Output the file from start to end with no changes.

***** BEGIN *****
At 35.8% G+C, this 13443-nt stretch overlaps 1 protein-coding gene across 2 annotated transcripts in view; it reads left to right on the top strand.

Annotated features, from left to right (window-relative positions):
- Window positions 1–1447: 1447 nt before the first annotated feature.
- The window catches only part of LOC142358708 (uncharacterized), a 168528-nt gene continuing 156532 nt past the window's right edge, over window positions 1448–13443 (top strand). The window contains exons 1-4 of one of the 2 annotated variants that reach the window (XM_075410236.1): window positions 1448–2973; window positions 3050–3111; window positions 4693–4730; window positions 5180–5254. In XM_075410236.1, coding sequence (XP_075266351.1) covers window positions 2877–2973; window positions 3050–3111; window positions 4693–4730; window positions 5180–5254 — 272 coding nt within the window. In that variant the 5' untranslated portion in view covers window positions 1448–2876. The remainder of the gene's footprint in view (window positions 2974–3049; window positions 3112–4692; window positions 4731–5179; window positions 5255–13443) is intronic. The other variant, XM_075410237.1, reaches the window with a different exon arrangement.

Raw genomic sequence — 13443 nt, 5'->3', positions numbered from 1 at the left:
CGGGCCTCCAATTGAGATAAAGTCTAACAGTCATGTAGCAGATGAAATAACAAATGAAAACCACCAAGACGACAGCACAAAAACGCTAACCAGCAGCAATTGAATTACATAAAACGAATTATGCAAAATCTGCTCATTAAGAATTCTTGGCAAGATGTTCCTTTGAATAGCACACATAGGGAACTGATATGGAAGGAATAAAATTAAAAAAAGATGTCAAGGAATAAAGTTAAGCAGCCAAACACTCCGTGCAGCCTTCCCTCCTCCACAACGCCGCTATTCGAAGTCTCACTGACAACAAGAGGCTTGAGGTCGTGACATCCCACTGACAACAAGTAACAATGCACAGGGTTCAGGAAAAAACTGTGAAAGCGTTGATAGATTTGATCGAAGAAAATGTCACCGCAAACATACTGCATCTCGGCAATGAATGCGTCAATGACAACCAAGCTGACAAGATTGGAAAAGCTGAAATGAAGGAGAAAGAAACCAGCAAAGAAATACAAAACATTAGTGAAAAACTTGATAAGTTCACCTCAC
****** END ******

At 35.8% G+C, this 13443-nt stretch overlaps 1 protein-coding gene across 2 annotated transcripts in view; it reads left to right on the top strand.

Annotated features, from left to right (window-relative positions):
- Window positions 1–1447: 1447 nt before the first annotated feature.
- The window catches only part of LOC142358708 (uncharacterized), a 168528-nt gene continuing 156532 nt past the window's right edge, over window positions 1448–13443 (top strand). The window contains exons 1-4 of one of the 2 annotated variants that reach the window (XM_075410236.1): window positions 1448–2973; window positions 3050–3111; window positions 4693–4730; window positions 5180–5254. In XM_075410236.1, coding sequence (XP_075266351.1) covers window positions 2877–2973; window positions 3050–3111; window positions 4693–4730; window positions 5180–5254 — 272 coding nt within the window. In that variant the 5' untranslated portion in view covers window positions 1448–2876. The remainder of the gene's footprint in view (window positions 2974–3049; window positions 3112–4692; window positions 4731–5179; window positions 5255–13443) is intronic. The other variant, XM_075410237.1, reaches the window with a different exon arrangement.

Raw genomic sequence — 13443 nt, 5'->3', positions numbered from 1 at the left:
CGGGCCTCCAATTGAGATAAAGTCTAACAGTCATGTAGCAGATGAAATAACAAATGAAAACCACCAAGACGACAGCACAAAAACGCTAACCAGCAGCAATTGAATTACATAAAACGAATTATGCAAAATCTGCTCATTAAGAATTCTTGGCAAGATGTTCCTTTGAATAGCACACATAGGGAACTGATATGGAAGGAATAAAATTAAAAAAAGATGTCAAGGAATAAAGTTAAGCAGCCAAACACTCCGTGCAGCCTTCCCTCCTCCACAACGCCGCTATTCGAAGTCTCACTGACAACAAGAGGCTTGAGGTCGTGACATCCCACTGACAACAAGTAACAATGCACAGGGTTCAGGAAAAAACTGTGAAAGCGTTGATAGATTTGATCGAAGAAAATGTCACCGCAAACATACTGCATCTCGGCAATGAATGCGTCAATGACAACCAAGCTGACAAGATTGGAAAAGCTGAAATGAAGGAGAAAGAAACCAGCAAAGAAATACAAAACATTAGTGAAAAACTTGATAAGTTCACCTCAC